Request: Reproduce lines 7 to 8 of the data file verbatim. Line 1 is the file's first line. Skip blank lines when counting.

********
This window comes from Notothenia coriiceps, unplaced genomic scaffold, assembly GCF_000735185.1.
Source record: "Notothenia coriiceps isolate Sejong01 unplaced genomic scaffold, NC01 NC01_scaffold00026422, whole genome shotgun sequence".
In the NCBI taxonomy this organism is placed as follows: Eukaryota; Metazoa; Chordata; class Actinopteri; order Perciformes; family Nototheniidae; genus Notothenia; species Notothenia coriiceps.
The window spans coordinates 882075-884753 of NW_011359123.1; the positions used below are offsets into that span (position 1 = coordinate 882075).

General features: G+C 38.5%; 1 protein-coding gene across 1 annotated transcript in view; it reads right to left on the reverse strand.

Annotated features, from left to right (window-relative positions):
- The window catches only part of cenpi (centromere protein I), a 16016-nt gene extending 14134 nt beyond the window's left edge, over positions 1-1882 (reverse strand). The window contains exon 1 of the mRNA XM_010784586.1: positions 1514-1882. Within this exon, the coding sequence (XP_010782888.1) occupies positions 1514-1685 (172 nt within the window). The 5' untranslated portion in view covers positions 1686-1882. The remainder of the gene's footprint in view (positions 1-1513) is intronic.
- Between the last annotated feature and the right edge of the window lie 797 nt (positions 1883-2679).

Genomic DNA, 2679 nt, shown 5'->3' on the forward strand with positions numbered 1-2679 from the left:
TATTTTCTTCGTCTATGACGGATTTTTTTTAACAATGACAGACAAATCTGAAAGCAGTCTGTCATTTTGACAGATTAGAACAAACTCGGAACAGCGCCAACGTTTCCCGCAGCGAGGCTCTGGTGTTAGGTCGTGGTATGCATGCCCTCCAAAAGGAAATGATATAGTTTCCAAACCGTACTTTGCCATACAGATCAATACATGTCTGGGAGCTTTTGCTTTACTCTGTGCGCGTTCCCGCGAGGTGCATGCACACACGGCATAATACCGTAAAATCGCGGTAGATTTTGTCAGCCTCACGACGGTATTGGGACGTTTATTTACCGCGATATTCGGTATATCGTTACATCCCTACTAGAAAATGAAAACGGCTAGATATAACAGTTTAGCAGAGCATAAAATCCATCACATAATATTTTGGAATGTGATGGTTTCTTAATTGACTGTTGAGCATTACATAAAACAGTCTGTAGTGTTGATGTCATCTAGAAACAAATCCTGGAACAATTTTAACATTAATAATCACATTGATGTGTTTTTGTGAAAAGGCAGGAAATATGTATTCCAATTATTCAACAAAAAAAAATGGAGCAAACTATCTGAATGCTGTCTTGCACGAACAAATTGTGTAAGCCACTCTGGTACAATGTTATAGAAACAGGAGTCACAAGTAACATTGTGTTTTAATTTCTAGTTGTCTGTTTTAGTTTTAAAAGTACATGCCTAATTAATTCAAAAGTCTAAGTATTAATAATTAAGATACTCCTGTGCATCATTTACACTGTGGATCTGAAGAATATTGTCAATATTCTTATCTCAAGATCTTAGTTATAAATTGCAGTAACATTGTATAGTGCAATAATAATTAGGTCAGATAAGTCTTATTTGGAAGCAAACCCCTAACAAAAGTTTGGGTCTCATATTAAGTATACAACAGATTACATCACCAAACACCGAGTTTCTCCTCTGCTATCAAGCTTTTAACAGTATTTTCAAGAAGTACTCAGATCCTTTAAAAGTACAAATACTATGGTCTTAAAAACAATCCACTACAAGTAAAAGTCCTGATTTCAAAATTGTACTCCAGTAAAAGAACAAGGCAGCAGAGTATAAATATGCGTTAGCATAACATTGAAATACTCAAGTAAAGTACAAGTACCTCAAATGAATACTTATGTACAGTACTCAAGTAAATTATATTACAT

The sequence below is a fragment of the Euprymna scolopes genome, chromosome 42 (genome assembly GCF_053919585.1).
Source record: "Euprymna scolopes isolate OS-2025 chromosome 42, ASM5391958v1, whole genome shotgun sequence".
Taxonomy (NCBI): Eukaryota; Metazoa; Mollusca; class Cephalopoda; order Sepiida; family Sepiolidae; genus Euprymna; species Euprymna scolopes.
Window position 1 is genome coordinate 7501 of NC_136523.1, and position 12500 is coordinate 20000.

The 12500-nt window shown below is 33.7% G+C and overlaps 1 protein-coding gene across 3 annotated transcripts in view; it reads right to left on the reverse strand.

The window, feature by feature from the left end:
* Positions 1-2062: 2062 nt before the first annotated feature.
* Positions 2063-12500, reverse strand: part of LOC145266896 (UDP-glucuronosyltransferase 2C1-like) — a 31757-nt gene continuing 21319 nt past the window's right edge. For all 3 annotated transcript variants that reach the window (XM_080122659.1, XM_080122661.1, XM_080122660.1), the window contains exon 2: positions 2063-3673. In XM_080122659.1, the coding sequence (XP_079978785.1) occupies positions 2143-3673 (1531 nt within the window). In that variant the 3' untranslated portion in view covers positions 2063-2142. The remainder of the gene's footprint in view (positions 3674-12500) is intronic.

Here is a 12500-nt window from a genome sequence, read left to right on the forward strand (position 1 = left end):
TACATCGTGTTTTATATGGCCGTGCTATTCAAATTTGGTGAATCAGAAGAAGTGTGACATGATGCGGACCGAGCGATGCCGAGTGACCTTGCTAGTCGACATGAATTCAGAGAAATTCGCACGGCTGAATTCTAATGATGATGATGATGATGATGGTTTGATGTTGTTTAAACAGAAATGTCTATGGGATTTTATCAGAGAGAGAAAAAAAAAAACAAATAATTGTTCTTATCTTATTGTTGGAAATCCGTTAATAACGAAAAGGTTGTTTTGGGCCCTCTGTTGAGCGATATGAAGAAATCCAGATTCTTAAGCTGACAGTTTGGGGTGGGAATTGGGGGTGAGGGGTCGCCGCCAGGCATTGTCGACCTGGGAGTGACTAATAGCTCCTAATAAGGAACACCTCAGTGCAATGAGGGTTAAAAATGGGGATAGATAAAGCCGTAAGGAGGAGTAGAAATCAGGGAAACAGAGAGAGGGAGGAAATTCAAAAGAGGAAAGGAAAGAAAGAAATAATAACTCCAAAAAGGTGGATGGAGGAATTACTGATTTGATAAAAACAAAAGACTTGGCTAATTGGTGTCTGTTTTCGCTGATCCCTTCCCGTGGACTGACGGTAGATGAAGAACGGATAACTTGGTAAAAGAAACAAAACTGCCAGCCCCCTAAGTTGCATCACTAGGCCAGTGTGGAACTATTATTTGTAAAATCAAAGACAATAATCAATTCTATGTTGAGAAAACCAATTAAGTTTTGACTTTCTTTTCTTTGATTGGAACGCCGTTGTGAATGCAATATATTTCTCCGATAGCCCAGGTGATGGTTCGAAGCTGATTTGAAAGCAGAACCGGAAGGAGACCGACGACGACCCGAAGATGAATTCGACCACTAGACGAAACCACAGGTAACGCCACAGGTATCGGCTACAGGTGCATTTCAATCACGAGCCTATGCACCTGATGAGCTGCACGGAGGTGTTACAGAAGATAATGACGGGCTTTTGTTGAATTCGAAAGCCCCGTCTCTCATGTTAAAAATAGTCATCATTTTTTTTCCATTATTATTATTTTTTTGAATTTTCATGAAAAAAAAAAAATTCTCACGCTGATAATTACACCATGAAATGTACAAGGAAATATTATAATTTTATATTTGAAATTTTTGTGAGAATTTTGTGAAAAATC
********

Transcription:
- The window catches only part of cenpi (centromere protein I), a 16016-nt gene extending 14134 nt beyond the window's left edge, over positions 1-1882 (reverse strand). The window contains exon 1 of the mRNA XM_010784586.1: positions 1514-1882. Within this exon, the coding sequence (XP_010782888.1) occupies positions 1514-1685 (172 nt within the window). The 5' untranslated portion in view covers positions 1686-1882. The remainder of the gene's footprint in view (positions 1-1513) is intronic.
- Between the last annotated feature and the right edge of the window lie 797 nt (positions 1883-2679).